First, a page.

Carelessness And Foolishness In Shakespeare's King Lear

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Register to read the introduction… King Lear is a story of the consequences caused by the foolish decisions of the main character. His other flaw, arrogance, contributes to his ignorance. He is carelessness in making decisions causes him to make ignorant choices. The king believes only what appeals to him and nothing less. When his daughter tells him how she feels, he quickly begins to make choices that are full of mistakes. Kent states,
Reserve thy state,/And in thy best consideration check/This hideous rashness. Answer my life/My judgement,/The youngest daughter does not love thee least';(1.1.167-71).

His ignorance causes him to give his throne to the wrong children, eventually resulting in his downfall. Lear also ignores the fool who always attempts to show King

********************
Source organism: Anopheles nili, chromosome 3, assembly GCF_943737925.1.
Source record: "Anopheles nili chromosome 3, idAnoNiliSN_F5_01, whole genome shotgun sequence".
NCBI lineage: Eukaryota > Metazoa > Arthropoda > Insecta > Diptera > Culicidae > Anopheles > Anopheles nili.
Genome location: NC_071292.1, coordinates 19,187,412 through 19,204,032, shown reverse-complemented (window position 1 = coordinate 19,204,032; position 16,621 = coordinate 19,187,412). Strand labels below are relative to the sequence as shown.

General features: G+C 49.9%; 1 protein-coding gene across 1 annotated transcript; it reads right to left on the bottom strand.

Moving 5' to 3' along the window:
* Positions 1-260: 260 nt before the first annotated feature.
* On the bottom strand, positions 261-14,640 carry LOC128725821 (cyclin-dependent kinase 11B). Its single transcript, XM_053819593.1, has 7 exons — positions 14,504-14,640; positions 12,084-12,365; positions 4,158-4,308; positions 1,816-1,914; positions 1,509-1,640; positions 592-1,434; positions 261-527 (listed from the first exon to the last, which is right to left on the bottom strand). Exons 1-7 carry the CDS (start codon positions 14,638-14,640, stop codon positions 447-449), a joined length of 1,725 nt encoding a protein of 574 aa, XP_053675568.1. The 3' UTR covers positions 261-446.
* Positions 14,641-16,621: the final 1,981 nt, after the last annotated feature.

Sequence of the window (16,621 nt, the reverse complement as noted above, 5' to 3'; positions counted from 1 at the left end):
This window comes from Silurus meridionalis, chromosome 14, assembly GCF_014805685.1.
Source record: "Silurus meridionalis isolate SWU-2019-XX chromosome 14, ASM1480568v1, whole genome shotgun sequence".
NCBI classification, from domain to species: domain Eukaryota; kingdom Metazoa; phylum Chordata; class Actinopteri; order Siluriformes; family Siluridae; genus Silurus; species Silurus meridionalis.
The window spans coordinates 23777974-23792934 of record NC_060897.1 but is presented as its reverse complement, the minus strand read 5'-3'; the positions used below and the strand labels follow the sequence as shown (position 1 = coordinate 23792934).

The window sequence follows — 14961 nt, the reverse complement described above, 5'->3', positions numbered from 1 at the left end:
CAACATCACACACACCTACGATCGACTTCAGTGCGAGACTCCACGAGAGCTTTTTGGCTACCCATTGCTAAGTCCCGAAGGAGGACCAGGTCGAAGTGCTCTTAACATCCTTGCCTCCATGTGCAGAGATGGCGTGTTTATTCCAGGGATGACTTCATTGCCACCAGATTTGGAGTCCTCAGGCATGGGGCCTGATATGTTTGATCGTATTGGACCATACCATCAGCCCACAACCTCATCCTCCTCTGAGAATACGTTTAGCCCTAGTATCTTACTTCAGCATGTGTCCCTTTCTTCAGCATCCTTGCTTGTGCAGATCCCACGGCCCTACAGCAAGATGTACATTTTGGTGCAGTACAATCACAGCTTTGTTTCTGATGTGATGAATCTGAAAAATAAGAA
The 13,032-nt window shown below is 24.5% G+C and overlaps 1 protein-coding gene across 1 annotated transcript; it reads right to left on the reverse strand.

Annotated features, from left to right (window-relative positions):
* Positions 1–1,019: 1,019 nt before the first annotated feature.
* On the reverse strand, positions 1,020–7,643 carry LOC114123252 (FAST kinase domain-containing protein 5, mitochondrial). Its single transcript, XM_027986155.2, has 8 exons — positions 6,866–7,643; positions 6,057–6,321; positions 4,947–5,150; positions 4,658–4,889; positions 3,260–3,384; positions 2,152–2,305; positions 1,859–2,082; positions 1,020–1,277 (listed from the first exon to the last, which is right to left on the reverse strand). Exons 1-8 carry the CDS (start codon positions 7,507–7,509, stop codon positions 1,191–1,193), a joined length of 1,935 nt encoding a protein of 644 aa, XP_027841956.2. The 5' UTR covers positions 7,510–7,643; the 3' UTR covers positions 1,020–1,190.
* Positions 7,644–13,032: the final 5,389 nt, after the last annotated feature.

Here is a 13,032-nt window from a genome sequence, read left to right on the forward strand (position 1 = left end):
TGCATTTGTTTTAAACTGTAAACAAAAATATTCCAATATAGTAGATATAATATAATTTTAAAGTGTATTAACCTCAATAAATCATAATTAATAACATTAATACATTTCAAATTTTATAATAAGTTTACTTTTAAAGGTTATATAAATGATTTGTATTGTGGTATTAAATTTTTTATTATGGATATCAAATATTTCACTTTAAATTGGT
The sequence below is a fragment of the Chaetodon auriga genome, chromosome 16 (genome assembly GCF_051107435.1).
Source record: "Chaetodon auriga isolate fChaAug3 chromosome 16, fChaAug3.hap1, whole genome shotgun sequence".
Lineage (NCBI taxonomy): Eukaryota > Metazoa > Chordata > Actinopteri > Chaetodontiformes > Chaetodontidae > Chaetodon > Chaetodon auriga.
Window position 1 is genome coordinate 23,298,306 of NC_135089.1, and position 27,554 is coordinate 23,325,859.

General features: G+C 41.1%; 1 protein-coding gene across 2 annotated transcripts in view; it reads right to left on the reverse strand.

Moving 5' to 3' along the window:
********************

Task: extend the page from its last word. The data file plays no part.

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Lear’s other flaws, arrogance and ignorance, also contribute to his misjudgments. His anger causes him to make rash decisions such as banishing his only two faithful servants. The king almost immediately gives his throne away when his youngest daughter, Cordelia, tells him how she truly feels toward him. In his anger, King Lear misjudges his daughter’s intentions and begins his own destruction. He does the same thing to his servant Kent. Unfortunately, King Lear figures this out a little too late in the novel. In Act 5, he is anxious to redeem himself. He says, “She lives. If it be so,/It is a chance which does redeem all sorrows/That ever I have felt';(5.3.310-320). When he sees that she has been hanged, he realizes that he is moments too late to receive his redemption. He replies, “A plague upon you, murderers, traitors all!/I might have saved her…I killed the slave that was a-hanging thee';(5.3.320-330). The rashness of his judgement could have prevented such a

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